blueheaven, Altra, echoRNC711, and 1 other like this.
  11. 2
    Quote from elkpark
    I'm one of those people who has jokingly threatened for years to have "DNR" tattooed across my chest. Well, a few years ago, I happened to find myself in a conversation with an attorney in my state (at that time) and this topic came up. I made my usual quip about the tattoo, and she responded seriously and explained that not only would that not be sufficient to keep me from getting coded, but, in that state, there is state law that says that once you're incapable of making your own decisions, your next of kin cannot take you off life support (without an existing advanced directive or HPOA). So, if I go into the hospital for something reasonable and want to make myself a DNR, I am free to do so; however, if I go into the hospital, fall out of bed and hit my head on the floor, and end up in a vegetative state, my parents (my legal NOK) can make any other healthcare decisions for me, but they cannot make me a DNR or discontinue life support. I would legally have to be kept alive indefinitely. The point of this, in the minds of the wacko state legislators at the time, was to make sure family members weren't precipitously finishing people off to get their money. Holy moley!!


    such great points, Elkpark!!

    A medical power of attorney can solve this very problem, though.
    Worth pointing out, to anyone reading along, a medical POA does NOT have to be your next of kin.
    MY family would sooooo leave me on the vent, tube fed, oh, they would. They would have a lotta trouble pulling the plug. so i chose an assertive pal instead,
    told family of it, worked for my situation anyway.
    VivaLasViejas and echoRNC711 like this.
  12. 0
    Quote from Ntheboat2
    I've never thought that I'm too young to having a living will. I have thought that it's something I need to do, but maybe because I'm fairly young, I always put it off until later.

    I was talking about this (sort of) the other day with a friend because they asked if I had thought about how I want to be buried and how much it would cost, etc. My response was, "It's hard to make plans for how you're going to pay for dying when you can barely pay to stay alive!"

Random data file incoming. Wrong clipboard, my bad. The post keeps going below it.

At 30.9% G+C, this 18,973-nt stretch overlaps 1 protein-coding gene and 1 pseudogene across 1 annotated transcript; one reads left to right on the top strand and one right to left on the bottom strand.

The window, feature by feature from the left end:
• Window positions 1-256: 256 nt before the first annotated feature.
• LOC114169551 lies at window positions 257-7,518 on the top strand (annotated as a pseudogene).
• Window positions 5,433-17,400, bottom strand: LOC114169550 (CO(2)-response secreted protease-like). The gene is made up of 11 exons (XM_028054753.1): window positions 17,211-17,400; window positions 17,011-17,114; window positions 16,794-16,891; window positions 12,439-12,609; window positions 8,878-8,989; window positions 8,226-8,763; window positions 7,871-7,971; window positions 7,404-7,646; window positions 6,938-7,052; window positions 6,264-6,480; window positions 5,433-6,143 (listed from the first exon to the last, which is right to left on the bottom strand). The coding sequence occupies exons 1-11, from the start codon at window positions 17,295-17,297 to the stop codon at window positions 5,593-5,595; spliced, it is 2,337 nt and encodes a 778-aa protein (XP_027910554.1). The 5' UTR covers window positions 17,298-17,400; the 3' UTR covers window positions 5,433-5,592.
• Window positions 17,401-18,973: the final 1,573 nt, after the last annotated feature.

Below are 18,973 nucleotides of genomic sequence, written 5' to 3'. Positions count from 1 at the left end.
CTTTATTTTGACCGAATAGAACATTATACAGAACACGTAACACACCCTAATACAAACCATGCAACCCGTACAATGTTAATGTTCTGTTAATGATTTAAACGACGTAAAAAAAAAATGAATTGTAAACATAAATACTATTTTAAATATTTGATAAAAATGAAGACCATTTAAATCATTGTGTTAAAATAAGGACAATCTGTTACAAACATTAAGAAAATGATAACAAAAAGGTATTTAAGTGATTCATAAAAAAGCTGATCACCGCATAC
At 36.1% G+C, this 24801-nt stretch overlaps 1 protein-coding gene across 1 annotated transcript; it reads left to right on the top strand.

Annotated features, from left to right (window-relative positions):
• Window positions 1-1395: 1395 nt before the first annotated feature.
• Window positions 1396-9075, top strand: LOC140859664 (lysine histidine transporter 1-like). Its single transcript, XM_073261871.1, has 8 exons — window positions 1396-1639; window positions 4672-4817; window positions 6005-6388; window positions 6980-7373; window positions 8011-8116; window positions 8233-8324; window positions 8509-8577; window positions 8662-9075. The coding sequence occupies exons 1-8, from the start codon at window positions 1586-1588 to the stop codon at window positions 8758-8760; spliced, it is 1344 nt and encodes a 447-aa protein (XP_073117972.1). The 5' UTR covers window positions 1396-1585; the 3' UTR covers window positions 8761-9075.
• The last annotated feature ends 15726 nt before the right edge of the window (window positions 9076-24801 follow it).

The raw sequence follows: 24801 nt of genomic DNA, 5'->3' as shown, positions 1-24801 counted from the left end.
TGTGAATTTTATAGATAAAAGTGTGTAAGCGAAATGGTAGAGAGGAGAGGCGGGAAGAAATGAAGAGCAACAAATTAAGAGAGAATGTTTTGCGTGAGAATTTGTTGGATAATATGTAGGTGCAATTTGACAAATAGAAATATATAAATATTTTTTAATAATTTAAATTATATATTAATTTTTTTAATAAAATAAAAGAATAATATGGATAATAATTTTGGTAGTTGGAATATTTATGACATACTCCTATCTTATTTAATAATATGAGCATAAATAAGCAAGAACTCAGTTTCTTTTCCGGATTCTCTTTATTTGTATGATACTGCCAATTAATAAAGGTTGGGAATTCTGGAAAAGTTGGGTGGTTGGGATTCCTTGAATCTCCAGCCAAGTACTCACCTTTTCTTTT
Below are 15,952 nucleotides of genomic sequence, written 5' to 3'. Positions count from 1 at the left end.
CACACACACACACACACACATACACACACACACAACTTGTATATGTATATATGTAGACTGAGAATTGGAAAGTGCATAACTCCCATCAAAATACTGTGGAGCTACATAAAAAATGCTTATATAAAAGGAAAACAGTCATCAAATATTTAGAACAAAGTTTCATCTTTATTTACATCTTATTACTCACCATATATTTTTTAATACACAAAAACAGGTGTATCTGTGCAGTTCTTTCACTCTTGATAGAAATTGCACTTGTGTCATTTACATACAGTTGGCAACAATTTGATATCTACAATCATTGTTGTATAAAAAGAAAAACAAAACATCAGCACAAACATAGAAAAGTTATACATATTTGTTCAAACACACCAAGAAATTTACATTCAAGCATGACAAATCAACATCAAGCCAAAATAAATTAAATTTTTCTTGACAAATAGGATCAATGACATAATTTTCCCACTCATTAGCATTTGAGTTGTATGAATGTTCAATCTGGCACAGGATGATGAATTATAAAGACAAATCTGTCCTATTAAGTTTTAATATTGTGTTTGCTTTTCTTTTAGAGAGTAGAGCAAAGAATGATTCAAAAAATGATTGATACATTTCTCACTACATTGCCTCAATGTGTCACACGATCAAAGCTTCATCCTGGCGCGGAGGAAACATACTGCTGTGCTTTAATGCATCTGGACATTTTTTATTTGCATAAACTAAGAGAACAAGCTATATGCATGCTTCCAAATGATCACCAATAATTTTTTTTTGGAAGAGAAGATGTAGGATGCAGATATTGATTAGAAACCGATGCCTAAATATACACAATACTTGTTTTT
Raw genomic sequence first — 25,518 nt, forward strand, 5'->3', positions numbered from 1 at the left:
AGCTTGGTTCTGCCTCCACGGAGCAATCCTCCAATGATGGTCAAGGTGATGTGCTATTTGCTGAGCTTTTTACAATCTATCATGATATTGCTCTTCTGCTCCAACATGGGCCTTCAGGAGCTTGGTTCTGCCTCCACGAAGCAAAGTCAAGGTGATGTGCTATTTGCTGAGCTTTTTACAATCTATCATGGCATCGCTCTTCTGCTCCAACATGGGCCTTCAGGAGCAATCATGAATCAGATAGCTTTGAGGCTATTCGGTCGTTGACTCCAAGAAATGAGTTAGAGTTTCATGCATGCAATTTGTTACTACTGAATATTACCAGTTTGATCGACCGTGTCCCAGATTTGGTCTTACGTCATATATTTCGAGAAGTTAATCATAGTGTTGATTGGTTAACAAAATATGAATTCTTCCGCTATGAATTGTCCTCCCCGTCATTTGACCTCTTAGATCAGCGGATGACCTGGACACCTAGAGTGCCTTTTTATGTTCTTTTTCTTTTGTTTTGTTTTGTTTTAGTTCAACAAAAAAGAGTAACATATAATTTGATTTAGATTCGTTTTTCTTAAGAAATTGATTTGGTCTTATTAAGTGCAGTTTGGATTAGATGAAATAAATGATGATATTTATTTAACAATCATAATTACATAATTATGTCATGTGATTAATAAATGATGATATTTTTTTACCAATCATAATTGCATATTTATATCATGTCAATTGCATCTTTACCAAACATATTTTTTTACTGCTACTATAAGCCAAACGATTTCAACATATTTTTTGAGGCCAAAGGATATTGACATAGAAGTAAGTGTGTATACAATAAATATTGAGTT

That's been another reason I haven't done it sooner. It's like Maslow's hierarchy...you can't worry about paying for your casket when you can barely pay the electric bill while you're alive. My situation is a lot better now and is uphill from now on (I hope) but that has been the case in the past.

    Honestly, if I didn't have kids to think about, I may not have even thought about it at all. When I have considered doing it, it's been because I want things to be situated for their sakes.


    THIS is so so so easy to understand. Oh, do i ever hear you on that one, Nthboat!! Your words will be so so easily understood, by the overwhelming majority of busy ppl!!!

    Creating a living will,
    and getting a legal medical POA,
    do not involve much time, nor much cash, either. but, Ntheboat makes some very easy to understand points above, about the hierarchy of needs/survival. Very easy to understand those points!!


    Still, even in the busiest of lives, sooner or later, comes a day, where we can review our ongoing "to do" lists. I keep a "this week" to do list,
    as well as an ongoing "to do" lists, some of which, i know, might not even get done this year!

    for days, i am on top of getting things done.
  13. 1
    Quote from melmarie23
    I was 27 when my living will as drawn up.
    I was also pregnant with my first, so it seemed like a good as time as any! LOL
    somenurse likes this.


Top